Ford's announcement last year followed reports of residents confined to their sweltering rooms during pandemic-related lockdowns and their families and advocates demanding urgent change.

Nick Puopolo's mother has lived at Woodbridge Vista Care Community for five years. (Submitted by Nick Puopolo)

Families remain frustrated 

Nick Puopolo was among those calling for action. While visiting his 85-year-old mother at Woodbridge Vista Care Community, he measured the temperature in her room and found it was 27 C.

Following Ford's announcement last July, Puopolo was hopeful that next summer would be different. Now he's even more frustrated. 

Ford "presents himself that he really cares and he's going to get it fixed," he said. "And it's all just words. There are no actions to the words." 

Residents' families pushed hard for Sienna Senior Living to install air conditioning throughout the Woodbridge Vista facility, not just in common areas, said Puopolo. 

Even now, he said, hundreds of fully vaccinated residents remain confined to their hot rooms as the home continues to grapple with COVID-19 outbreaks.

Sienna Senior Living, which is a for-profit company, sent out an email to residents' families this May saying that they were in the process of installing air conditioning throughout the home. Puopolo said he was told by the home that installation of central air should be complete by the end of June.

It's a small win for Woodbridge Vista, but Puopolo wonders if it would've happened at all without relentless activism on the part of families. That's why he says the province needs to make air conditioning mandatory across all homes.

"We keep pushing the executives, we keep getting the media involved to put pressure on them and they're doing it," Puopolos said.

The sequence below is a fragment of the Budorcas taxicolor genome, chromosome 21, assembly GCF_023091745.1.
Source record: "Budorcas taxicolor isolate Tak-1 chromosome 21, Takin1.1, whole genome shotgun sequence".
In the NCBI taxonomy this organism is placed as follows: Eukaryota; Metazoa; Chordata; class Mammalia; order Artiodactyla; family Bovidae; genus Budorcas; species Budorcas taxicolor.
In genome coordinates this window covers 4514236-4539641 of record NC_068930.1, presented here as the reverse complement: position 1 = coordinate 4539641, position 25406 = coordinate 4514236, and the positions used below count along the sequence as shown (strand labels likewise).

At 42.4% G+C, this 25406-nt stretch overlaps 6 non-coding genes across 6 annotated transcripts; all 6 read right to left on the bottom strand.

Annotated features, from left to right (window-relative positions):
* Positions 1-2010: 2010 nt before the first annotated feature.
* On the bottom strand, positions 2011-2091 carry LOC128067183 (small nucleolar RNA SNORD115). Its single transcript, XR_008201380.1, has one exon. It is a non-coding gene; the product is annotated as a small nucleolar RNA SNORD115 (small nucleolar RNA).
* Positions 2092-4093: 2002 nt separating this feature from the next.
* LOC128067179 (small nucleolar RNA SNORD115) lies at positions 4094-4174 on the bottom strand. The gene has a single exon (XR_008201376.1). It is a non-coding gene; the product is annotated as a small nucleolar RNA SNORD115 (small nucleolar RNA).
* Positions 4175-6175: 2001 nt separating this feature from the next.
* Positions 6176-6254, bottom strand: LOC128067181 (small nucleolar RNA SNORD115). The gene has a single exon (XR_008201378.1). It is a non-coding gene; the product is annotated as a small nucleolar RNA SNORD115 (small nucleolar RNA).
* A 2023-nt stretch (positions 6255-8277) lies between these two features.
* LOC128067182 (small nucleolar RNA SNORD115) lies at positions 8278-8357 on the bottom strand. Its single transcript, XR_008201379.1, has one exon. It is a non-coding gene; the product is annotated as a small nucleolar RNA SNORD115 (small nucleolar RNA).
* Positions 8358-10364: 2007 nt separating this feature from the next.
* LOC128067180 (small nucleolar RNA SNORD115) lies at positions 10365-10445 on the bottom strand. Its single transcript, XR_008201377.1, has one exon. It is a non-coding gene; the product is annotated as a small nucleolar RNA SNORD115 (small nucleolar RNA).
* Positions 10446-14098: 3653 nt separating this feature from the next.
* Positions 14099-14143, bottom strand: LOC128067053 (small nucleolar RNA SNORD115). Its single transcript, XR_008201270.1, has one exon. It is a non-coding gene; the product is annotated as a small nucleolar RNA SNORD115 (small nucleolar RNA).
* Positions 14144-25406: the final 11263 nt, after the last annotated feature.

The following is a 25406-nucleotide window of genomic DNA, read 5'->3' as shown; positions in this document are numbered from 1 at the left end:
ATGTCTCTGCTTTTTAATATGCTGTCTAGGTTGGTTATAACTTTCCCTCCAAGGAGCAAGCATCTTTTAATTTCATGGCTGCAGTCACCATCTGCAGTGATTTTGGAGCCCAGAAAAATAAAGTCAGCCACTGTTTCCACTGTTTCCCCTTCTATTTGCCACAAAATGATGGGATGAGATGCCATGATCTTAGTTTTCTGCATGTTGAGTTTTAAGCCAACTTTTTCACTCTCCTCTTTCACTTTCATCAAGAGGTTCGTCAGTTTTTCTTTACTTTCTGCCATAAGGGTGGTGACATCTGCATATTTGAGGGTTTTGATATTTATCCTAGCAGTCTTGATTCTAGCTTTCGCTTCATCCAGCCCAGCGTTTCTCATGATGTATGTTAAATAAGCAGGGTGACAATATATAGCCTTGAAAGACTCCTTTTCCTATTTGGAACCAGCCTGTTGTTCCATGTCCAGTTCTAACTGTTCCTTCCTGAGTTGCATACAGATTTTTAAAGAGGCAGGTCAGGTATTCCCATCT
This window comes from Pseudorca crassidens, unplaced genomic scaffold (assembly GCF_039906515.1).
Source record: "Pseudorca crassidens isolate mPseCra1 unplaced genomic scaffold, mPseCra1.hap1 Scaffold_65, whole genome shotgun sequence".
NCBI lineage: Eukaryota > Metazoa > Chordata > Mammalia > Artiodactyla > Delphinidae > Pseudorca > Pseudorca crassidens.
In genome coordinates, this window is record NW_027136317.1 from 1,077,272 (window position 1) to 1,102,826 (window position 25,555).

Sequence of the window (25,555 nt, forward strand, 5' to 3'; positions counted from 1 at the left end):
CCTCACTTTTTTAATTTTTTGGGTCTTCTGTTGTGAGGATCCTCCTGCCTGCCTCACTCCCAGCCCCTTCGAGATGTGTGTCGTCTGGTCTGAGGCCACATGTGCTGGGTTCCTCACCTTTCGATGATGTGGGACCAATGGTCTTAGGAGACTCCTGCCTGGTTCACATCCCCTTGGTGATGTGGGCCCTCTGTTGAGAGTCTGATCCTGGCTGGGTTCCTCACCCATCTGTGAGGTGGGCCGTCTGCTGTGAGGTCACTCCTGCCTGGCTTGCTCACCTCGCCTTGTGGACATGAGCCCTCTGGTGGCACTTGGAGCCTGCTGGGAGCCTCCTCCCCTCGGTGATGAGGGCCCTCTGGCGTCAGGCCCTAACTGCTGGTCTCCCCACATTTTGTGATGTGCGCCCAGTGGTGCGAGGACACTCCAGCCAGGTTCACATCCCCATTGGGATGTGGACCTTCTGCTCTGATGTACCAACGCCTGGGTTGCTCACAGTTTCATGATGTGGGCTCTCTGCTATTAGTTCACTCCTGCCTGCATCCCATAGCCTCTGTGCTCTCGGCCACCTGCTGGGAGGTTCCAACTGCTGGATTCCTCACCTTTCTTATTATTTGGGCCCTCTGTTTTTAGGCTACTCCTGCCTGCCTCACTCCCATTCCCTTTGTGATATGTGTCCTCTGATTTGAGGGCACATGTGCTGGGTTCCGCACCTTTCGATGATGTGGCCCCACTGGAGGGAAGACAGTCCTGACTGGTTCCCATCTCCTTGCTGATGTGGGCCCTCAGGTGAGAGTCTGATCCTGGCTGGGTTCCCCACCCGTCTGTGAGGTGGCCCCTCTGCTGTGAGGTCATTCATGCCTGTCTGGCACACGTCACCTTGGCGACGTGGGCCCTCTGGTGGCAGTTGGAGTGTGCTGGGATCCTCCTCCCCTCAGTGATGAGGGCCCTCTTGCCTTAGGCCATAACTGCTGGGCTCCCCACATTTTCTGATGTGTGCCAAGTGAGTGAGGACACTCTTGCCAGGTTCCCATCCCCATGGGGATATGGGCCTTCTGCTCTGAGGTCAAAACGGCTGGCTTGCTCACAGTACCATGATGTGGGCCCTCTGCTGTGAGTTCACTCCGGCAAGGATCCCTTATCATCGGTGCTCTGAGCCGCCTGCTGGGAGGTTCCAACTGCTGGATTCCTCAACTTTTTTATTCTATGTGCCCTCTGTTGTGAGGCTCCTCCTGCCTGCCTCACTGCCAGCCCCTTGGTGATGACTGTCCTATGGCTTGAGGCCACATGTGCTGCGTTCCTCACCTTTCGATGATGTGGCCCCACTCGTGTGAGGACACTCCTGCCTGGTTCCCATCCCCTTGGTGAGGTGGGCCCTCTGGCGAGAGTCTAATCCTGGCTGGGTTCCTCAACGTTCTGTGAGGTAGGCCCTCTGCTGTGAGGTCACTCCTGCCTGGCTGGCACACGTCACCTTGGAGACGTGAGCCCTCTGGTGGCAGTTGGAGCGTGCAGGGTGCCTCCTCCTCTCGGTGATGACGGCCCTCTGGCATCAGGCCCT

Homes now have cooling in common areas

Ontario provided funding for air conditioning in long-term care homes and they are all now up to code with cooling spaces in common areas, according to Donna Duncan, CEO of the Ontario Long Term Care Association, which represents 70 per cent of private, not-for-profit, charitable and municipal care homes in Ontario. 

Homes are working toward installing air conditioning in residents' rooms, but she said it's not practical for some older facilities.

"Regardless of ownership everyone is stepping up and doing what they can ... to find solutions on a home-by-home basis," Duncan said. "Overall we are very pleased with the progress that's been made over the past year."

Ontario's largest for-profit long-term care operators, Extendicare, Chartwell Retirement Residences and Revera did not answer questions about which of their homes have air conditioning in residents' rooms. Duncan said she was unsure what percentage of homes have air conditioning throughout their facilities.

Sienna Senior Living said it meets Ontario's cooling requirements by providing air conditioning in common areas and has surveyed resident rooms. 

"We are actively pursuing both long and short-term solutions to ensure mechanical cooling requirements are in place to not only meet but, where possible, exceed minimum requirements," said spokesperson Nadia Daniell-Colarossi.